I Need a Multi-Lingual Hero
Other than the horror and comedy films that get churned out on a regular basis by Malaysia's mainstream film industry (who is going into 3D too by the way), KRU Studios showed that it had ambitious plans to make a big budgeted action spectacle that have some legs to travel the world, crafting a tale from centuries past loosely based on The Malay Chronicles involving a melting pot of Roman soldiers, Chinese warriors of the Han Dynasty, and natives of the land of Langkasuka in a joint battle against pirates of the marauding Geruda tribe. It's noisy, it's epic looking, and it features characters and a cast that would make the United Nations proud, speaking in English, Bahasa and Mandarin to highlight multple cultures.
The story is told in simple terms, with a Roman Prince Marcus Carprenius (Gavin Stenhouse) set to wed the Chinese Princess Meng Li Hua (Jing Lusi) in a deal to seal two separate empires into an alliance. The wedding is to take place at the mid point between the east-west sea routes of the empires, which would be where modern day Peninsular Malaysia is but of course. However, the young royals fail to see the merits of any loveless, arranged marriage, before finally casting their eye on each other and discovering they share similar long term ideals. But the Geruda tribe is to gatecrash the wedding day with plans of their own for riches by capturing and holding the Princess hostage, and it's up to our heroes to train, form an armada of brave men to take the enemy down within two moons, or risk having the Princess violated then killed.
While it's a film that features an ensemble cast of heroic characters such as the Chinese Admiral Liu Yun (Craig Robert Fong) and the Roman Prince Marcus, the main protagonist is that of Merong Mahawangsa (Stephen Rahman-Hughes), whom you can picture as a Captain Jack Sparrow equivalent, minus the comedic banter and attitude, with stronger physique and better fighting skills to boot. A wandering soul himself, his amorous exploits in various lands allowed an opportunity to meet Prince Marcus and his entourage in Goa, where the Prince saves his life from the mob and having Merong promising to take him back to his homeland in Langkasuka where the wedding will be, being late meaning an insult shown to the Chinese emperor. And it becomes a prophecy (as always) fulfilled when Merong makes land, being the chosen one to unite and lead his people to battle against their joint enemy, falling in love in the process and with an added objective to restore the honours of loved ones.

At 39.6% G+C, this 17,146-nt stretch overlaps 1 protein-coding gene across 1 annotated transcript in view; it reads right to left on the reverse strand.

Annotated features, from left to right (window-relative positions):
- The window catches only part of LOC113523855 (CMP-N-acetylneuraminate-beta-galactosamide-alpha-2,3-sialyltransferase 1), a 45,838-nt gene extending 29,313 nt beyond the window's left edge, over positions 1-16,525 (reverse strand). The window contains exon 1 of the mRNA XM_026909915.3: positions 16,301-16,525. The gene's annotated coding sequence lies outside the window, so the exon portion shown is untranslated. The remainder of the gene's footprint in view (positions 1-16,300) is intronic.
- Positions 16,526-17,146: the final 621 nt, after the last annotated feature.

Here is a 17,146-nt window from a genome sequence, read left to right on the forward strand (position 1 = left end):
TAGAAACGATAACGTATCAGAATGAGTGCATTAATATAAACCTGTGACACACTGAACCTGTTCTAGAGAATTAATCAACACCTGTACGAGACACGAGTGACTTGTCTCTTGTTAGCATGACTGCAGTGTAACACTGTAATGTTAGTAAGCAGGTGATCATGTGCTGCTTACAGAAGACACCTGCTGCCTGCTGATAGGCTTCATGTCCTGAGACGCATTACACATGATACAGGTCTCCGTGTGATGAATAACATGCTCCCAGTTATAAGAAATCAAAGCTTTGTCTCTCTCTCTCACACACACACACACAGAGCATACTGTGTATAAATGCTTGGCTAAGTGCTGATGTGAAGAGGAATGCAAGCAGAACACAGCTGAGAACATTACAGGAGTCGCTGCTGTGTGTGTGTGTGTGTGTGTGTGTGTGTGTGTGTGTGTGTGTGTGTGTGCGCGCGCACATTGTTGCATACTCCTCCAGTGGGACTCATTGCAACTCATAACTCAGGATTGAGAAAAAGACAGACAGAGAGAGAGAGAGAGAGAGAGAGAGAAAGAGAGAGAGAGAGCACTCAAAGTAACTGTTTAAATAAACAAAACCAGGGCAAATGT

This is an action adventure, so what mattered are the big fight sequences, filled with plenty of swords and sorcery, CG blood spewing all over the place, and what I thought to be admirable fight choreography to rival some of the best available out there, despite having some cringe-inducing acting from faceless extras who had to be various goons to fall in battle. The story doesn't waste time in presenting Merong Mahawangsa as a battle-weary individual, and launches into huge beachfront assaults that got repeated again as the finale battle, albeit on a different side with slightly different players. One thing's for sure though, that Malaysia has got the know how and capability to stage rather convincingly fights that combine choreography and CG (albeit some aspects of it requiring some polish), no longer having to play catch up with the more established film industries.
What I would have enjoyed a lot more would be stronger opponents, who possess some degree of sorcery to control the weather, though nothing else which blunted their supposedly mean and ruthless reputation of continuous victory. With bomohs and warlocks, it could have been more of a fantastical action flick with magical amulets, a mean looking kris and an Archimedes inspired device that looked a little bit puny due to a lack of budget. I do not have issues with the many languages used in the film since the country of origin of the film is multi-cultural, at least characters speak to each other in the same set of language rather than a mishmash of sorts, although you do have to stretch that believability a little in having almost all the characters in the film educated in more than one tongue for narrative convenience.
It may not be a classic, but it sure is quite a fun ride from the film industry of a neighbour that I'm recommending as worthy of your time during the weekend even. Now why couldn't we make a film as fun, loud and brash as this one here?